Grosjean a changed man on return to Spa

The Lotus Formula One driver was dubbed a ‘first lap nutcase’ by Australian Mark Webber last year and was banned for a race after causing a first corner collision at Spa that could have caused serious injury to Ferrari’s Fernando Alonso.

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The forced retirement for Alonso proved crucial to the championship, with the Spaniard missing out on his third title at the end of the season by three points to Red Bull’s Sebastian Vettel.

Webber hurled the insult at Grosjean in Japan after another collision that destroyed his hopes of a podium finish but the Red Bull driver told reporters at Spa that he was sure the Frenchman was reformed now.

“I think he’s changed. He had to, obviously… I think he’s done a better job this year – which wouldn’t be difficult, let’s be honest,” said the Australian, who is close to Alonso.

“It was a bit of a weird one with Jenson (Button) what he did on the top chicane in Budapest (last month), so every now and again you still see snapshots of some errors but I think he’s improved,” added Webber, the oldest and most outspoken driver on the grid, who is leaving F1 at the end of the year.

“But his move on (Ferrari’s Felipe) Massa was very, very good in Budapest.”

CLEAN STARTS

Grosjean finished sixth in Hungary, the last race before the European summer break, despite a drive-through penalty and a retrospective 20 second penalty for a clash with McLaren’s Button, and was third in Germany before that.

He was also third in Bahrain and has kept out of trouble at the starts.

“I think I have a different mind from the past,” he told reporters, making clear that the change had come long before the birth of his son.

“I think I’ve progressed a lot and worked on that and I think the 2013 starts prove that I did my duties. I’ll keep pushing and trying to do my best in every circumstance,” added the Frenchman.

“I’ll keep progressing, keep working and keep doing the same things and I’ll keep doing clean starts.”

Lotus team principal Eric Boullier, who is fighting to keep 2007 champion Kimi Raikkonen at his team for next season in the face of interest from elsewhere, commended Grosjean for his attitude.

“It maybe took him a little while to settle down and start performing to the best of his ability. With that in mind, it gives me great pleasure to see him learn from those experiences and to start delivering the kind of results we’ve always known he is capable of,” he told the team website (www.lotusf1.com).

“In Germany and Hungary he really put together the complete package over two consecutive weekends… if he can keep up this level, Romain can be a future contender for titles, I’m sure of it,” Boullier added.

(Reporting by Alan Baldwin; Editing by John O’Brien)

Money no problem, Madrid tells IOC

The Madrid bid team, which included Spanish royalty, politicians and top athletes, delivered a heartfelt 45-minute presentation to IOC members just a few hours before they vote to decide the winner.

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Madrid has long been regarded as the outsider in the three-horse race that includes Tokyo and Istanbul because of the state of the Spanish economy, but Prime Minister Mariano Rajoy told the IOC that money was not a problem because most of the facilities were already built.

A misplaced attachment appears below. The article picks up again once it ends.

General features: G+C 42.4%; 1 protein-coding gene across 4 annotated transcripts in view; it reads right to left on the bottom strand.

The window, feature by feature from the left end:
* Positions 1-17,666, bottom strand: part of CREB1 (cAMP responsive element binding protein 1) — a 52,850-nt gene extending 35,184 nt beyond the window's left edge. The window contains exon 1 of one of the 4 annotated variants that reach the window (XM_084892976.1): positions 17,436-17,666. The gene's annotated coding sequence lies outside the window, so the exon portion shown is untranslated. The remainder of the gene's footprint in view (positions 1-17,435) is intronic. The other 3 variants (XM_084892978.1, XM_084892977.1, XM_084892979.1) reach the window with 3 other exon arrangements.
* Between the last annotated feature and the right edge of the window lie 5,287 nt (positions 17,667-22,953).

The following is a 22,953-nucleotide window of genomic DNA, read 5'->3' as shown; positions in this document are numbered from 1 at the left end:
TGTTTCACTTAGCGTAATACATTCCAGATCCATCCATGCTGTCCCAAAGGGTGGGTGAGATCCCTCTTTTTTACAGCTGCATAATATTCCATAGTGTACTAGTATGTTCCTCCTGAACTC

“Madrid 2020 has perhaps the most reasonable and responsible financial foundation in recent Olympic history. Eighty percent of the necessary investment has already been undertaken, and what little remains is fully guaranteed by the Government of Spain,” Rajoy said.

“We can host the Olympics in 2020 with no risk to the Olympic Movement.”

Spain’s Crown Prince Felipe also addressed the economy in his speech, telling the IOC the Games were an investment Spain was only too happy to make.

“Some people have begun to question the cost of hosting larger events in times of economic uncertainty but I don’t see it as a threat, I see it as an opportunity,” he said.

“We need this now as we need it for the generations to follow.”

Madrid is bidding for the Olympics for the third time in a row after missing out to London for 2012, and then Rio de Janeiro for 2016, but believe this is their best chance.

The centrepiece of their presentation was a polished broadcast, that featured Placido Domingo, Antonio Banderas, Alejandro Sanz and Rafa Nadal.

Spanish IOC member Juan Antonio Samaranch appealed to the IOC members by quoting his late father, with the same name, who served as IOC president from 1980 to 2001, during a rousing plea.

“We’ve been preparing for years,” Samaranch said.

“Madrid wants the Games, Madrid needs the Games and Madrid makes sense, now more than ever.”

Madrid was the final city to present their bid to the IOC at the Congress in Buenos Aires, following Istanbul then Tokyo. The IOC members were to vote on the host city later on Saturday.

(Additional reporting by Karolos Grohmann and Rex Gowar; editing by Justin Palmer)

Trapattoni parts company with Ireland

The 74-year-old Italian, who had been in charge for more than five years and steered Ireland to the Euro 2012 championship, left by mutual consent, the Football Association of Ireland (FAI) said.

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Ireland had been in contention to claim a playoff spot for next year’s World Cup in Brazil but defeats in their last two Group C games has left them in fourth spot with two games left.